). Prelude After a long-term rivalry within the ruling Piast dynasty, Bolesław III in 1107 had finally expelled his elder half-brother and co-ruler Duke Zbigniew (Zbigniew of Poland) from Poland. Zbigniew fled to the Holy Roman Empire where he sought help from King Henry V. The king however did not take action, as he was stuck in an inner-Hungarian (Kingdom of Hungary) rivalry, supporting the Árpád (Árpád dynasty) prince Álmos (Prince Álmos) against his brother King Coloman, King
, and first described by the Hungarian (Kingdom of Hungary) mineralogist Joseph Krenner (1839–1920). Biography Richter was born in Raab (Hungarian (Hungarian language): Győr), Kingdom of Hungary, Austro-Hungarian Empire. His mother was opera-singer Jozsefa Csazenszky. He studied at the Vienna Conservatory (University of Music and Performing Arts, Vienna). He had a particular interest in the horn (horn (instrument)), and developed his conducting career at several
;''The European powers in the First World War: an encyclopedia'' by Spencer Tucker, Laura Matysek Wood, Justin D. Murphy Edition: illustrated Published by Taylor & Francis, 1996 ISBN 0-8153-0399-8, ISBN 978-0-8153-0399-2 p.697 military&source bl&ots t0dnrsRUmA&sig NDHEy6mXTJuULTrJnwpmhECnR5Y&hl en&ei ci29SeCBKpDDjAeS-bCMCA&sa X&oi book_result&
in Hungary around 1045. Her brother Edgar the Ætheling and her sister Cristina (Cristina, daughter of Edward the Exile) were also born in Hungary around this time. Margaret grew up in a very religious environment in the Hungarian court. Andrew I of Hungary was known as "Andrew the Catholic" for his extreme aversion to pagans, and great loyalty to Rome, which probably could have induced Margaret to follow a pious life. Upper Silesia was hit by the Hussite Wars and in 1469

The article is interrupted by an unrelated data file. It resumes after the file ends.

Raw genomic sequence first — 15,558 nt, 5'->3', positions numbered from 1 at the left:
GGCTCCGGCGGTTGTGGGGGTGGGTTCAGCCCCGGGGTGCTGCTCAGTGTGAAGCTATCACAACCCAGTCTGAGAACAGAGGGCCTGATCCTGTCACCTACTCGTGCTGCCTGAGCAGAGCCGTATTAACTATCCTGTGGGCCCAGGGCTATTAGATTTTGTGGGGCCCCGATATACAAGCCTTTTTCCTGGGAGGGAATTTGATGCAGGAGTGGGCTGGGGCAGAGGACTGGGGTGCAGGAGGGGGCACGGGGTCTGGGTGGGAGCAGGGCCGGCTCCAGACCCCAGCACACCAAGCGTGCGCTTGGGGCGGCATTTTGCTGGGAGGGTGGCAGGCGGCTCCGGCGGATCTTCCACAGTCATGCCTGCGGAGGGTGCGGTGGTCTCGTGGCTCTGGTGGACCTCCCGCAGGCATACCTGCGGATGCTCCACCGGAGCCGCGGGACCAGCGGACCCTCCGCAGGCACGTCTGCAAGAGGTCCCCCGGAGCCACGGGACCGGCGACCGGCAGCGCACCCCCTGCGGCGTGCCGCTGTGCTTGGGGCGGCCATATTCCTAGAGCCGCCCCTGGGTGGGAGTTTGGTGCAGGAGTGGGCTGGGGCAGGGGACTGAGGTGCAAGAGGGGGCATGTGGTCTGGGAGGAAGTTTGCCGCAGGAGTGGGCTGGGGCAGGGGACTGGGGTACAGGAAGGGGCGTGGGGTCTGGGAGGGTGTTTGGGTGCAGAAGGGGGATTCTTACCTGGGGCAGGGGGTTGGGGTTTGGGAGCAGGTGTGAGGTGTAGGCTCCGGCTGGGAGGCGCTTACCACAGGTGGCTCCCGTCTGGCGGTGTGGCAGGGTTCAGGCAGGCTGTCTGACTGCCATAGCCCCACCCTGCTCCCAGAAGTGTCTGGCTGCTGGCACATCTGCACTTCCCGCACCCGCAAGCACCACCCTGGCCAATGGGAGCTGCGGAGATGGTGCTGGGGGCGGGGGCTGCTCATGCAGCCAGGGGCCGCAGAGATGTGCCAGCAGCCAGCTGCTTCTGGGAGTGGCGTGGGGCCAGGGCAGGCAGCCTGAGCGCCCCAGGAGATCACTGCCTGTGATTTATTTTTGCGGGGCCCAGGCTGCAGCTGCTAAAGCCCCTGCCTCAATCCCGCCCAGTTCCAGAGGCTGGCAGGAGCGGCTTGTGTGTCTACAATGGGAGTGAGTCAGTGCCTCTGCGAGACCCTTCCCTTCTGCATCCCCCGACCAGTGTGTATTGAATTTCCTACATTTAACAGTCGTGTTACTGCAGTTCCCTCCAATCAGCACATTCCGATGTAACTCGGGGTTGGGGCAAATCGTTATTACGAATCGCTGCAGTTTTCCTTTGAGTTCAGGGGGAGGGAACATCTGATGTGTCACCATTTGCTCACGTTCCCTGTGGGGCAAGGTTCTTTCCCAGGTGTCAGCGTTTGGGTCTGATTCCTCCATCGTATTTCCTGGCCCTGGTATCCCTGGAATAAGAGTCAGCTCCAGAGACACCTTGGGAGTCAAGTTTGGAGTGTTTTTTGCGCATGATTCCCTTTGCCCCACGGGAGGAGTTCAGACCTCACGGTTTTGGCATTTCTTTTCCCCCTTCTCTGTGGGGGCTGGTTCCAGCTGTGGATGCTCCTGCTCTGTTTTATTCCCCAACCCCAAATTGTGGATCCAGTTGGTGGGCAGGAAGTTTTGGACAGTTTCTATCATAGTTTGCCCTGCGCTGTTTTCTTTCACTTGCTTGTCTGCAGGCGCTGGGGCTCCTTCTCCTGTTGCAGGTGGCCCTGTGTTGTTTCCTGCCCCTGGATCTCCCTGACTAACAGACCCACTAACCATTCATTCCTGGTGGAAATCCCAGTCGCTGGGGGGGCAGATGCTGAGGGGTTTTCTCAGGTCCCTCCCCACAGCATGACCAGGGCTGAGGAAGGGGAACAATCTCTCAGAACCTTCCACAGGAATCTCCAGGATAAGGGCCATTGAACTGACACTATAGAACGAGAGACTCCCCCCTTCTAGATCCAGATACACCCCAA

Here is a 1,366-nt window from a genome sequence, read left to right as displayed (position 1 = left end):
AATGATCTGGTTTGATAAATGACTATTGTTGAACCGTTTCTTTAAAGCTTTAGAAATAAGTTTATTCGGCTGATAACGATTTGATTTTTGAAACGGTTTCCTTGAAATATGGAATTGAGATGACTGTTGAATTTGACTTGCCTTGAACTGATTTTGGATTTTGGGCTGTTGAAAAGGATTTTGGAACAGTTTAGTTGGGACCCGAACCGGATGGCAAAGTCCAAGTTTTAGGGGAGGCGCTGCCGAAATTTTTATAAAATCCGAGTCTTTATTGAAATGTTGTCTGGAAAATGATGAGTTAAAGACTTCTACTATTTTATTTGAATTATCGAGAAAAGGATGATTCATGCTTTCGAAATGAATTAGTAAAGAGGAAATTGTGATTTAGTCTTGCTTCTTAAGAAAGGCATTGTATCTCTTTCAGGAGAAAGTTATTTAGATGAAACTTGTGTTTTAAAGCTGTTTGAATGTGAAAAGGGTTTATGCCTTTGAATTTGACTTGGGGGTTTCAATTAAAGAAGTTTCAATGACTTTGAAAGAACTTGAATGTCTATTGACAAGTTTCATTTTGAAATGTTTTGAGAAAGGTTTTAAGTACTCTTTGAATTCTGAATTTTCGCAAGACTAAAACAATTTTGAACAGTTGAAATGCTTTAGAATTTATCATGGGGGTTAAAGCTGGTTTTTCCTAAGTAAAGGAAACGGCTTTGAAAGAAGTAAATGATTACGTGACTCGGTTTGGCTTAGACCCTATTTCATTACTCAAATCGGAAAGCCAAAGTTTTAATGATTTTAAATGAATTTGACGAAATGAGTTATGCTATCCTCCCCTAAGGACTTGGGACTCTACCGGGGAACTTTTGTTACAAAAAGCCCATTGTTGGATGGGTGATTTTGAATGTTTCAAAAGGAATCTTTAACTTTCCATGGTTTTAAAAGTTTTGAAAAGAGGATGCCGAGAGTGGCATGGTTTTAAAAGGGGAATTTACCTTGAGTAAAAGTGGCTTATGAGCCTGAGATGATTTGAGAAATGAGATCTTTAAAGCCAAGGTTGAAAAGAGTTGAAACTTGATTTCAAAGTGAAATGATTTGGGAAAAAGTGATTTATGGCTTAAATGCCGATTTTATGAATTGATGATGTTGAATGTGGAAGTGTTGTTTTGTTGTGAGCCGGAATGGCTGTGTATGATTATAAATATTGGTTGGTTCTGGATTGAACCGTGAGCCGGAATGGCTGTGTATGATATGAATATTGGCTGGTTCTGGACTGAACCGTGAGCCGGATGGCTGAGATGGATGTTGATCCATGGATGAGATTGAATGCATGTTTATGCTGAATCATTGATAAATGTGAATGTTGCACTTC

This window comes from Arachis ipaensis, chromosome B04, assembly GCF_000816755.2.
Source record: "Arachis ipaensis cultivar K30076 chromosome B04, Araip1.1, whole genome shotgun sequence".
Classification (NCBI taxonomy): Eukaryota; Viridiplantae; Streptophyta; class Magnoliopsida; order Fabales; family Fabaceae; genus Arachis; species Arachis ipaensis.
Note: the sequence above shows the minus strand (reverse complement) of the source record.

The '''Kingdom of Hungary''' was a monarchy in Central Europe that existed from the Middle Ages into the twentieth century (1000–1918, 1920–1946). The Principality of Hungary emerged as a Christian kingdom upon the coronation (Coronation of the Hungarian monarch) of the first king Stephen I (Stephen I of Hungary) at Esztergom in 1000 or 1001; Kristó Gyula - Barta János - Gergely Jenő: Magyarország története előidőktől 2000-ig (History of Hungary from the prehistory to 2000), Pannonica Kiadó, Budapest, 2002, ISBN 963-9252-56-5, p. 687, pp. 37, pp. 113 ("Magyarország a 12. század második felére jelentős európai tényezővé, középhatalommá vált." "By the 12th century Hungary became an important European constituent, became a middle power.", "A Nyugat részévé vált Magyarország... Hungary became part of the West"), pp. 616–644 his family (the Árpád dynasty) led the monarchy for 300 years. By the 12th century, the kingdom became a European (Europe) middle power within the Western world.
Due to the Ottoman (Ottoman Empire) occupation of the central and southern territories in the 16th century, the monarchy split into three parts: the Habsburg Royal Hungary (Kingdom of Hungary (1526–1867)), Ottoman Hungary and the semi-independent Principality of Transylvania (Principality of Transylvania (1570–1711)). The Habsburg dynasty held the Hungarian throne after the Battle of Mohács and also played a key role in the liberation wars against the Ottoman Empire.
From 1867, territories connected to the Hungarian crown were incorporated into Austria-Hungary under the name of Lands of the Crown of Saint Stephen. The monarchy ended with the deposition of the last king Charles IV (Charles I of Austria) in 1918, after which Hungary became a republic. The kingdom was nominally restored during the "Regency (Kingdom of Hungary (1920–46))" of 1920–1946, ending with the Soviet occupation (Soviet occupation of Hungary) in 1946.
The Kingdom of Hungary was a multiethnic Gerhard Stickel: National, Regional and Minority Languages in Europe state before the Treaty of Trianon and it covered what is today Hungary, Slovakia, Transylvania and other parts of what is now Romania, Carpathian Ruthenia (now part of Ukraine), Vojvodina (now part of Serbia), Burgenland (now part of Austria), and other smaller territories surrounding present-day Hungary's borders. From 1102 it also included Croatia (except Istria), being in personal union (Croatia in the union with Hungary) with it, united under the King of Hungary.
Today the feast day of the first king Stephen I (Stephen I of Hungary) (20 August) is a national holiday (Public holidays in Hungary) in Hungary, commemorating the foundation of the state (''Foundation Day''). St. Stephen's Day, National Holidays in Hungary (officeholidays.com) (English)